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Well, that's not true. There was something there for us. Perhaps she couldn't hear our accelerated heartbeats or our panting as we chased around on the jungle floor as the chimps flowed effortlessly in the canopy, mostly unseen. She didn't sense our wonder, our awe, when the entire troop of an estimated 25, began vocalizing, stunning us with surround sound. We stopped dead in our tracks, jaws agape, eyes roaming the canopy.
What do chimps sound like? Here's a 15 second video-soundtrack recorded in the same place, but not the same time: Chimp sounds/video. It's similar to what we heard, but the crescendo that enveloped us rose like a giant wave that stopped at its crest, shimmered like crazy, then evaporated. This happened three times and each time we were immobilized with wonder. Enjoying chimp tracking as much as we did came as a surprise.
Let's start at the beginning. A few days earlier, PK and I had seen gorillas. In the jungle. From about 10 feet away. Accompanied by nine Ugandans, several carrying rifles. An account with photos is here. We LOVED this. In fact, we didn't quite see the point of going for chimps as it meant getting up at 5:30 a.m. and driving for a couple hours and then...chimps? Not gorillas? That just goes to show we're not immune to the shallow/callow Western tourist gimme-more-bang-for-the-buck crap. As usual, our trusty volunteer tour guide—and so much more—Kara Blackmore, heard not our low whining but used her considerable eye beams to transmit this message: Why on earth would you want to miss anything Uganda has to offer?
|Here's a little chimp texting on his cellphone. Just kidding.|
|Chimp with wild figs, a favorite food.|
|Our guide shows us the innards of a wild fig. One that the chimps|
are not going to get.
|There's one, getting outta here.|
|Here are a few, so near and yet so far.|
|The guide making chimp vocalizations. He also interpreted the chimp sounds. They were talking about crossing the road, apparently, as the road became the goal of our haste.|
Impressive guy, our guide. He really was.
|I only fell once after tripping on a vine. |
Thankfully, I landed on hands and knees in soft grass.
PK remained upright.
|Our guide was correct about the chimps wanting to cross the road. We made it in plenty of time and got to see a dozen streaking across the red dirt to join the rest of their troop.|
Note: When I started this series of Africa-travel posts, I mentioned that three of the most memorable days of my life occurred there. The chimp-tracking day was one of them. But wait! It was just the start of an incredible day, all facilitated by TIA Adventures. We were finished with chimps by 10 a.m. and then Pete Meredith, TIA owner, drove us over yet another red dirt road into the great unknown. Smiling, he was.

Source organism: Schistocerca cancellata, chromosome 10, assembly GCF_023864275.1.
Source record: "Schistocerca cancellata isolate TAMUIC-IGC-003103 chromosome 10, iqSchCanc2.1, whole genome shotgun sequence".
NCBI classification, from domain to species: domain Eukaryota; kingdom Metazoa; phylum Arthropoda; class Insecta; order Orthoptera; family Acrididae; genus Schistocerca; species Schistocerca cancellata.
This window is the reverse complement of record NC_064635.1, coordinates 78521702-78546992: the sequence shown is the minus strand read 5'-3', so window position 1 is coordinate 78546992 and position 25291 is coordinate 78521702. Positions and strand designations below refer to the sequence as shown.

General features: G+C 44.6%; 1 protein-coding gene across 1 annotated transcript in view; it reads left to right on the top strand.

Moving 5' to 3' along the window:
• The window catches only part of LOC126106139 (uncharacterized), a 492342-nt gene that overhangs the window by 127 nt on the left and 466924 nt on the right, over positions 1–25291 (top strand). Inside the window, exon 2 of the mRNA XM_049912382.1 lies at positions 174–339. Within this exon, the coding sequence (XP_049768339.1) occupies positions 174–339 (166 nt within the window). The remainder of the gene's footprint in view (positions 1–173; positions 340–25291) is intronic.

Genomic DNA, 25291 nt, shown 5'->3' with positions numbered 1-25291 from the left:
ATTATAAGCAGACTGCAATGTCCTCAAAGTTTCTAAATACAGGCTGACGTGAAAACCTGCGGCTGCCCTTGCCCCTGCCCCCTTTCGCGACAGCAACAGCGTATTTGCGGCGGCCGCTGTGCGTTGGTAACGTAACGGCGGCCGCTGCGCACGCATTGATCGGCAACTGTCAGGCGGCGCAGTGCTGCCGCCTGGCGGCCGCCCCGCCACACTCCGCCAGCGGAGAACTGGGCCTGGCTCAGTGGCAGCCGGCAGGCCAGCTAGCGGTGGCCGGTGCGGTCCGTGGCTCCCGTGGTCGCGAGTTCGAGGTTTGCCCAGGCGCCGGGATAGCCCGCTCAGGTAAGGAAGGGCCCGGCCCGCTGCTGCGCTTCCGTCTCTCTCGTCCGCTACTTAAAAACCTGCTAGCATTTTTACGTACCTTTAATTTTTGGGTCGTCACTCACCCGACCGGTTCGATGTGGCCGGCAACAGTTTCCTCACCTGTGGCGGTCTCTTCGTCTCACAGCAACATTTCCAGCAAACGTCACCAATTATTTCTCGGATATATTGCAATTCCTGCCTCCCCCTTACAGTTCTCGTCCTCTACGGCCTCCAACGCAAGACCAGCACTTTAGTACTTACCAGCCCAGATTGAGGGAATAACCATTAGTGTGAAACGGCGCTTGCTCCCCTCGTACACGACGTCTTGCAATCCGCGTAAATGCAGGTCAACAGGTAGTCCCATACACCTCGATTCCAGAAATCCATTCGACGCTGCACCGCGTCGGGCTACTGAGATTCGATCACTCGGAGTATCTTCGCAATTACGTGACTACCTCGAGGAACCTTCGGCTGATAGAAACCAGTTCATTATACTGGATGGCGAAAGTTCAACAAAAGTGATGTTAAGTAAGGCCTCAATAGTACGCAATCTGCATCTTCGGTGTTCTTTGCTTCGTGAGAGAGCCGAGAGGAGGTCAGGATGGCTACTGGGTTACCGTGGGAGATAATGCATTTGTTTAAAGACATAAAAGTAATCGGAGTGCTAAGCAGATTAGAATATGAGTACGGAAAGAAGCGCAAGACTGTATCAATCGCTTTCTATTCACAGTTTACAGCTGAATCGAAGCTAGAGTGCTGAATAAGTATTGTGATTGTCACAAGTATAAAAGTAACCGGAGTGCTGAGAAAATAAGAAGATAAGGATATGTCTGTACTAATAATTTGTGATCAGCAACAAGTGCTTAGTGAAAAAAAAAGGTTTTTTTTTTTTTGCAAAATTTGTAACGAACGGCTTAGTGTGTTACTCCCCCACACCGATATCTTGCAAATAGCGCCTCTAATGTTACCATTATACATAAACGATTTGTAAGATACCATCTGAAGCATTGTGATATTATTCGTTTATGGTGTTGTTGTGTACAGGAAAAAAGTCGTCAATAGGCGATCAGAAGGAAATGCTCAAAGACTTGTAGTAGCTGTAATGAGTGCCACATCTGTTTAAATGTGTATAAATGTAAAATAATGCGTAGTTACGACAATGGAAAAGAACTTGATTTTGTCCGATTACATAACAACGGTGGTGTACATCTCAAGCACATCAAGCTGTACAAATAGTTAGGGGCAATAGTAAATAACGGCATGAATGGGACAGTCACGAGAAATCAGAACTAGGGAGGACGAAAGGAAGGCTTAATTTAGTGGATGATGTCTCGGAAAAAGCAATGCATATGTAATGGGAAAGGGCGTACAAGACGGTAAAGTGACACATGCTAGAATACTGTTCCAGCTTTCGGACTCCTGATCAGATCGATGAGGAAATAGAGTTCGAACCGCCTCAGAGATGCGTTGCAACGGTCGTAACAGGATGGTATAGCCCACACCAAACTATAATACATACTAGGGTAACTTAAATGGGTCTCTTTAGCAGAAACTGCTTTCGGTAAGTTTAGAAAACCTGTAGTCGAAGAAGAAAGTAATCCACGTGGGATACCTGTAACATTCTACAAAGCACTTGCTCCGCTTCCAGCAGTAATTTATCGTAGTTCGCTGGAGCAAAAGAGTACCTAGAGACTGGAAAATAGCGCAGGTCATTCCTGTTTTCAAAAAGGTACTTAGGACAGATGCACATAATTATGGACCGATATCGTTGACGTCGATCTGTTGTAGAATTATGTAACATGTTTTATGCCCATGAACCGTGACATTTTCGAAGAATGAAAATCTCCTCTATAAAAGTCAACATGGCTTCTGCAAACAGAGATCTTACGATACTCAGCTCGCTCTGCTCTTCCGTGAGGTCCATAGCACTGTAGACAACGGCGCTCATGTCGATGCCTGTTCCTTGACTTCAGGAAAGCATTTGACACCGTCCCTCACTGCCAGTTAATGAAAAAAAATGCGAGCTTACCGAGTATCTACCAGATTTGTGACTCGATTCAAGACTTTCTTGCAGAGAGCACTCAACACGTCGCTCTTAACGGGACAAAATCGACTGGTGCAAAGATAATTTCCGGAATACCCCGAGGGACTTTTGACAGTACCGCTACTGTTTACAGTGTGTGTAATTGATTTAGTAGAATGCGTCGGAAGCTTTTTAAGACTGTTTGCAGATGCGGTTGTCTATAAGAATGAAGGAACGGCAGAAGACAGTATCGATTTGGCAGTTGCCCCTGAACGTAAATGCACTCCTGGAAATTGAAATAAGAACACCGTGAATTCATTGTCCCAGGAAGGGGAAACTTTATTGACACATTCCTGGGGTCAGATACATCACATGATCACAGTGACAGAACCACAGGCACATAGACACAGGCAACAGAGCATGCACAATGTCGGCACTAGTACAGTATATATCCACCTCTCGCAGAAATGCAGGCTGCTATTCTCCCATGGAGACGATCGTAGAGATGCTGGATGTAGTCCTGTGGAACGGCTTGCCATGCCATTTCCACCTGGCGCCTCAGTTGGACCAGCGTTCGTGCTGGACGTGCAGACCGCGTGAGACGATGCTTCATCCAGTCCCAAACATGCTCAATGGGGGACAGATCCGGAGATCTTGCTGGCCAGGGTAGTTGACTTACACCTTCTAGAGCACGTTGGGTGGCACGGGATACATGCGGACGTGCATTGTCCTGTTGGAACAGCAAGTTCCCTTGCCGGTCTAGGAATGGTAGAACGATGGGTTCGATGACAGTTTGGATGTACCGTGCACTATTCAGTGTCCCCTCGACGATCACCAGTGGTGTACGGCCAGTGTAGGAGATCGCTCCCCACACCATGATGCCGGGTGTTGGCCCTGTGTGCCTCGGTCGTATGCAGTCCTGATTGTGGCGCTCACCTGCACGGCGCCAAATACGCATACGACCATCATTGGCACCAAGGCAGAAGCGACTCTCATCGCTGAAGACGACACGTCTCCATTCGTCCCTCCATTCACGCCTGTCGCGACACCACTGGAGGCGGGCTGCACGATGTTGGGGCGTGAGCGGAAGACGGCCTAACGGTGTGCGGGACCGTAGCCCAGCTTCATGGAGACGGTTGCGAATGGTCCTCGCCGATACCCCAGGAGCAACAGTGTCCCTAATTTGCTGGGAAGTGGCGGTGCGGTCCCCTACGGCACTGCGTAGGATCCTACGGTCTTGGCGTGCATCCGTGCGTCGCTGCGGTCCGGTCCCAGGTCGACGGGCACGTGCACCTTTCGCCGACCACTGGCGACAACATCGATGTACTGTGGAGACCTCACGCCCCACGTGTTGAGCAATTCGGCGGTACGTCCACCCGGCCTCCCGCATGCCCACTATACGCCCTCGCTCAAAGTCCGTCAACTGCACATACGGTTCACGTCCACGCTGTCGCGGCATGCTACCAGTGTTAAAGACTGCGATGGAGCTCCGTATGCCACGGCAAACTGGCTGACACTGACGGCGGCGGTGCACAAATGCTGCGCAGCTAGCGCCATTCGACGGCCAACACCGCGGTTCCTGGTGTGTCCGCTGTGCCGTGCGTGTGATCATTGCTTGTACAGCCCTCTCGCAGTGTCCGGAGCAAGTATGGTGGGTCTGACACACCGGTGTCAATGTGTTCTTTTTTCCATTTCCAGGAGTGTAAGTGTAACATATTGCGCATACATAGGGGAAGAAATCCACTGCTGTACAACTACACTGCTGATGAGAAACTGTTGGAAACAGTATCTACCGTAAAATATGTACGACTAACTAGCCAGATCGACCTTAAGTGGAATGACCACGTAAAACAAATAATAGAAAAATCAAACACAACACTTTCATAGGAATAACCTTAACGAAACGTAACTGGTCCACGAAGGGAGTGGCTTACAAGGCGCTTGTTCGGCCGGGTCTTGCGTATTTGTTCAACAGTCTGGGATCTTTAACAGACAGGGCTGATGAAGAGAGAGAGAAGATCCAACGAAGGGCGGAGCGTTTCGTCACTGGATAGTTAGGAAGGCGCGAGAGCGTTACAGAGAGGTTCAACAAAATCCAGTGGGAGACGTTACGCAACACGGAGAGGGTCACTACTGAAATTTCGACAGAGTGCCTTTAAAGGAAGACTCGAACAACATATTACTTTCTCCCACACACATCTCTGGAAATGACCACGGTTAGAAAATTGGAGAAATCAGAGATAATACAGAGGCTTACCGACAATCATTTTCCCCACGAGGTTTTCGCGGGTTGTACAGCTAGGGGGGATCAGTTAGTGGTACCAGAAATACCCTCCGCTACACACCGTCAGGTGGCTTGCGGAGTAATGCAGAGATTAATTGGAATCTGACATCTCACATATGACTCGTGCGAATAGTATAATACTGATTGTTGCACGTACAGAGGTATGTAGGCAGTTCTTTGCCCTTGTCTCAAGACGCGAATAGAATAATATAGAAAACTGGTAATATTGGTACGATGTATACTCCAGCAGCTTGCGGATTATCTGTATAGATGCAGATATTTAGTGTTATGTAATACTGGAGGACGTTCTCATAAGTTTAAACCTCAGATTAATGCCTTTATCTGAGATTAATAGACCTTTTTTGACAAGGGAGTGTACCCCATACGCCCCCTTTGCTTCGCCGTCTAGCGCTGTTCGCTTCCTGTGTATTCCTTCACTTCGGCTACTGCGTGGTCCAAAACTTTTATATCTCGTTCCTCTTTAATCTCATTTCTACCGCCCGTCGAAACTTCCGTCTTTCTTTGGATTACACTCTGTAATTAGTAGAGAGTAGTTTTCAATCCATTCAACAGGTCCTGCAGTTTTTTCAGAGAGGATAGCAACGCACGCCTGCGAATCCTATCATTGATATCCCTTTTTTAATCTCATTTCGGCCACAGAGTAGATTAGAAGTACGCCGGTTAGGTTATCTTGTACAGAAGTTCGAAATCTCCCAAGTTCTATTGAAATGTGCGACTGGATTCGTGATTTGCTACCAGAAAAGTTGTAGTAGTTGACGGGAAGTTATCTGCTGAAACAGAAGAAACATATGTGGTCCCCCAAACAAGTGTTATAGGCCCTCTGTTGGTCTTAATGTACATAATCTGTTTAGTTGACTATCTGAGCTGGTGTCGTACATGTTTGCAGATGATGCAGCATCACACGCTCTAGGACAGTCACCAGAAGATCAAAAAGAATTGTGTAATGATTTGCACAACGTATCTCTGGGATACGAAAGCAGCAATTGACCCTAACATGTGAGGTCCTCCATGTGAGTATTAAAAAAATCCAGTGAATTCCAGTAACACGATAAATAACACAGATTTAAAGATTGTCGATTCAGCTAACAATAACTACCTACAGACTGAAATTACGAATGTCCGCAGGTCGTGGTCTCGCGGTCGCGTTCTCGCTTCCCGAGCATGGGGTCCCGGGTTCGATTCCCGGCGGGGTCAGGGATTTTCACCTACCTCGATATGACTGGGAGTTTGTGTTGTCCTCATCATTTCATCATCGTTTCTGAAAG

|Pete Meredith of TIA Adventures.|
For a comparison between chimp and gorilla tracking, keep reading.
There are several spots to track gorillas and chimps in East Africa. I can only address the places we visited, both in Uganda.
GorillasLocation: Biwindi Impenetrable Forest in southeastern Uganda near Rwanda and the Democratic Republic of Congo
Driving distance from Kampala: at least 16 hours
Cost: $500 per person (not a typo)
Guides: One head guide, three more assistant guides with either a machete to chop a path or a rifle to protect us, or both, a porter for each tourist, plus three additional trackers ahead in the forest.
Guarantee of seeing gorillas: None
Length of trip: We were lucky as we ran into our gorillas a half hour from the road. Some tourists walk up to eight hours and never see a gorilla.
Starting time: Show up by 7:30 a.m. for briefing, start soon thereafter
Difficulty: The terrain is steep and there are no set trails. The more physically fit you are, the better.
What to wear: Long pants, boots or hiking shoes with socks pulled over pant legs. Bring rain gear.
Where to stay: There are many places to stay. We were at the Silverback Lodge in Buhoma which was, oddly, about 32 miles from where tracking began. The drive over truly hideous roads took THREE hours. We had to get up at 4:30 a.m. We could have done our tracking a short distance from our lodging, but got booked into a more distant starting place. There was no changing locale on permits purchased months in advance.
Fun meter: 10 (including the long, difficult but spectacular drive)
ChimpsLocation: Budongo Forest just outside Murchison Falls National Park
Distance from Kampala: at least 3 hours
Cost: $50 per person
Guides: one per group
Guarantee of seeing chimps: None, but likely
Length of trip: If chimps aren't seen by 11 a.m., tracking is called off.
Starting time: Same as gorilla tracking
Difficulty: Easy, unless you choose to go off the trail. The terrain isn't steep, but the forest floor, in places, is a tangle of roots and vines.
What to wear: Same as gorilla tracking
Where to stay: Again many places, but the Murchison River Lodge is highly recommended. It's about a hour's drive from the Budongo Forest.
Fun meter: 10